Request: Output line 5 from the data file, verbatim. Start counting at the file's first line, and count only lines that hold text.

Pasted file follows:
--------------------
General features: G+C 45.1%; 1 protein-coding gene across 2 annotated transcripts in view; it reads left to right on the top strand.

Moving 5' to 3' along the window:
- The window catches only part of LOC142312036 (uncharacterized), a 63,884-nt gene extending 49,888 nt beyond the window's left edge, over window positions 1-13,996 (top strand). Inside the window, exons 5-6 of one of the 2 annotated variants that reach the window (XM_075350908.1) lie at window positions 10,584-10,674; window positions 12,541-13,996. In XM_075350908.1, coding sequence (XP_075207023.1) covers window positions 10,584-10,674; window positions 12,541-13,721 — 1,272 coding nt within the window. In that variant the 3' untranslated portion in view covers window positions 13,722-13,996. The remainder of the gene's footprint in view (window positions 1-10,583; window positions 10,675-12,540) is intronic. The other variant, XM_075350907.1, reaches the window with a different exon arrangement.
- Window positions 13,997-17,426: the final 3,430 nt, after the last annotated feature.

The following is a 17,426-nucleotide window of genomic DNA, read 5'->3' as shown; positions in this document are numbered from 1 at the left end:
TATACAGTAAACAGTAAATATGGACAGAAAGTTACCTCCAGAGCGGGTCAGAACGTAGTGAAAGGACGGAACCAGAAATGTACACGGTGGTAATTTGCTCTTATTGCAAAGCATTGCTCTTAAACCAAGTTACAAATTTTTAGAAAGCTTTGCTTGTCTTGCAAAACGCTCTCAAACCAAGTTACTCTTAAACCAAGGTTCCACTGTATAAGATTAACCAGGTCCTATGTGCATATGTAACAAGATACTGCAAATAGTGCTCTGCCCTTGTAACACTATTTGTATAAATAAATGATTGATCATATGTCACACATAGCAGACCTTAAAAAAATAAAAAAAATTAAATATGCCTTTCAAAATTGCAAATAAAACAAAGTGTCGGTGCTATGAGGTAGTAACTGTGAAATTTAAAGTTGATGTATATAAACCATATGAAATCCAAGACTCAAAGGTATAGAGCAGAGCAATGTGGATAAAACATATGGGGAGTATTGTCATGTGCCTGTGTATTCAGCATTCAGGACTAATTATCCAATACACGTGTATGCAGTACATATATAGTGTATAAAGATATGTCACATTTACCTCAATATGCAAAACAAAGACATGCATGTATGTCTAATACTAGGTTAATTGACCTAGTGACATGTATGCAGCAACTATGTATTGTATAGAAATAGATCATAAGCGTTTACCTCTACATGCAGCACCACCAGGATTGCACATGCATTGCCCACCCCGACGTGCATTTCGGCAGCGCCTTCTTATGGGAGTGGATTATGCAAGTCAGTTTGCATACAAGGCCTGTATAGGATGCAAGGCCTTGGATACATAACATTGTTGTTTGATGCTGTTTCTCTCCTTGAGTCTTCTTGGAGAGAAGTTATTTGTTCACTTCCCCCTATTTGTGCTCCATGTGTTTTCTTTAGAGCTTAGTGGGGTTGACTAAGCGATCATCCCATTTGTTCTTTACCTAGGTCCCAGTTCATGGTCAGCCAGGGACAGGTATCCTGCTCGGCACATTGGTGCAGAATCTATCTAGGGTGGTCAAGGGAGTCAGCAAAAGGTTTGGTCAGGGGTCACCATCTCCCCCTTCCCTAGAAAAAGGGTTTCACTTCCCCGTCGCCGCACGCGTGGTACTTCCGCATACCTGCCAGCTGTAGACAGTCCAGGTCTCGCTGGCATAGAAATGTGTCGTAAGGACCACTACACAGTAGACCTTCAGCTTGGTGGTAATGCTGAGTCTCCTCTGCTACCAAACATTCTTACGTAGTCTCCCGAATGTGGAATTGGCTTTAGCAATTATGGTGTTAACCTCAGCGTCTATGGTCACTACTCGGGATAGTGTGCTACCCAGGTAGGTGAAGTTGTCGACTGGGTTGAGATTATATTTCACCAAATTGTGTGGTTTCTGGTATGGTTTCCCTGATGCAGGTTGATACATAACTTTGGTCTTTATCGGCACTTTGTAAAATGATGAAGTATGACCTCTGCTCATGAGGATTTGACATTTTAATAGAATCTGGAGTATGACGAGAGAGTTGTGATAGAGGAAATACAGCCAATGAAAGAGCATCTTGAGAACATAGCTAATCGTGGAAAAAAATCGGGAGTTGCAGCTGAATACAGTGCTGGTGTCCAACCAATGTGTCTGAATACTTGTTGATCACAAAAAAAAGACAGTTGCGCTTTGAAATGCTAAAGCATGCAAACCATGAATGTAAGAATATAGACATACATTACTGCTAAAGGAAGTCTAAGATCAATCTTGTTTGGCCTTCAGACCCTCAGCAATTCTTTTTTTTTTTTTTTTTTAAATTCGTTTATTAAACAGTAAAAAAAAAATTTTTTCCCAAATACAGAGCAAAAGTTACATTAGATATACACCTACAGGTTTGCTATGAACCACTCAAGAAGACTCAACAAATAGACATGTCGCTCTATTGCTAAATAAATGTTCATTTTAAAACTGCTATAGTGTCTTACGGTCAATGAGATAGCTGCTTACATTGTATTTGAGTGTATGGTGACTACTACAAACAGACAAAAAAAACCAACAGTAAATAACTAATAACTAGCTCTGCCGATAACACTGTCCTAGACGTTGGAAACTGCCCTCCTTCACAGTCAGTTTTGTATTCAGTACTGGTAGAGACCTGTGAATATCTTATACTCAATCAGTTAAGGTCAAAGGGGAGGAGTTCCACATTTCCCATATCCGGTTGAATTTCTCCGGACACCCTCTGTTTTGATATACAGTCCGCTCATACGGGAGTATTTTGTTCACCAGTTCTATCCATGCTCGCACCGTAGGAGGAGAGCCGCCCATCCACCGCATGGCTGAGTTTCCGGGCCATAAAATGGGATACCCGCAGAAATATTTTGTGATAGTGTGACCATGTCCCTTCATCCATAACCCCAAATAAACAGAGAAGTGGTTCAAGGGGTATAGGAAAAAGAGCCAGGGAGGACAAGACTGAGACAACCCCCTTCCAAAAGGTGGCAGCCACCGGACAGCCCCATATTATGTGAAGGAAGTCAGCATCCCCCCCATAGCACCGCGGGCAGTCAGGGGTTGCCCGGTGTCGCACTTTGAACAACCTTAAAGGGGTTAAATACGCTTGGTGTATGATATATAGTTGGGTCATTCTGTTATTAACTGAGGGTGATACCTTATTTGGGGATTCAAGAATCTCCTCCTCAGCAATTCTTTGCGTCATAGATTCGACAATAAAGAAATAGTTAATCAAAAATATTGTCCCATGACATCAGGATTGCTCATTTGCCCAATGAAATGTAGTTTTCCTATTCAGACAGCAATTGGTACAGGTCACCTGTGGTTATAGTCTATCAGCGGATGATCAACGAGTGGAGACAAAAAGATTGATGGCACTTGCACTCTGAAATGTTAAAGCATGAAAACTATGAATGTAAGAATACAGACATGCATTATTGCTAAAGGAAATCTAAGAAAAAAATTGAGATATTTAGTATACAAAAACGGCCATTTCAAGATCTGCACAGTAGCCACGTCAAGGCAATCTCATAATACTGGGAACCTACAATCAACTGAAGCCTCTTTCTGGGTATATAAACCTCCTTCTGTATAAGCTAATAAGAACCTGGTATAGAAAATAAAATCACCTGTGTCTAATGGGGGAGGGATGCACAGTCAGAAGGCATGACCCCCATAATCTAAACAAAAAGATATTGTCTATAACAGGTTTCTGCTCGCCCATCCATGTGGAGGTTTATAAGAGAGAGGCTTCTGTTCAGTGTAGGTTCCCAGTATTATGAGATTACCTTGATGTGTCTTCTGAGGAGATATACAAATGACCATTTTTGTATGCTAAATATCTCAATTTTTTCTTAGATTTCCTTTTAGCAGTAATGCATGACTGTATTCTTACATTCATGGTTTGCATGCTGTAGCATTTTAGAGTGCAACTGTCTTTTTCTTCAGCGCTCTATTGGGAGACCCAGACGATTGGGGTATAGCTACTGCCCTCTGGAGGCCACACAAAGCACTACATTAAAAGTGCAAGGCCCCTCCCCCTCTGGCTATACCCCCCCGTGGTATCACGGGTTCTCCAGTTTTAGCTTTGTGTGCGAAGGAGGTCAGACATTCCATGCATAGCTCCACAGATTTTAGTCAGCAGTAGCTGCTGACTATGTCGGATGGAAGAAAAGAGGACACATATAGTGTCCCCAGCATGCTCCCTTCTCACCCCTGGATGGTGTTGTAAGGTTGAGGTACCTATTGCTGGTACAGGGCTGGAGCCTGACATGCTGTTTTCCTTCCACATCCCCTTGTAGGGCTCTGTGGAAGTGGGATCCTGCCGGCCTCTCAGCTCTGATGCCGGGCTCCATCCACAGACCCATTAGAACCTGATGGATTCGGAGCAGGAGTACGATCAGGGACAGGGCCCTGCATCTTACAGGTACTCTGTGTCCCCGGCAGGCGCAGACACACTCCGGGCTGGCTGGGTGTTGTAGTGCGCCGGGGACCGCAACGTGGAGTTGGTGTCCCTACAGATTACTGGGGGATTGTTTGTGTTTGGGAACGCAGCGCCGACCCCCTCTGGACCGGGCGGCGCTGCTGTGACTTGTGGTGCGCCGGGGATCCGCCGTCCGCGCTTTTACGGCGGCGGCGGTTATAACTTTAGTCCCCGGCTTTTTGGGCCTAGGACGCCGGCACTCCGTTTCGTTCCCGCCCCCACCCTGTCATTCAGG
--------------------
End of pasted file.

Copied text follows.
The following is a 17,426-nucleotide window of genomic DNA, read 5'->3' as shown; positions in this document are numbered from 1 at the left end: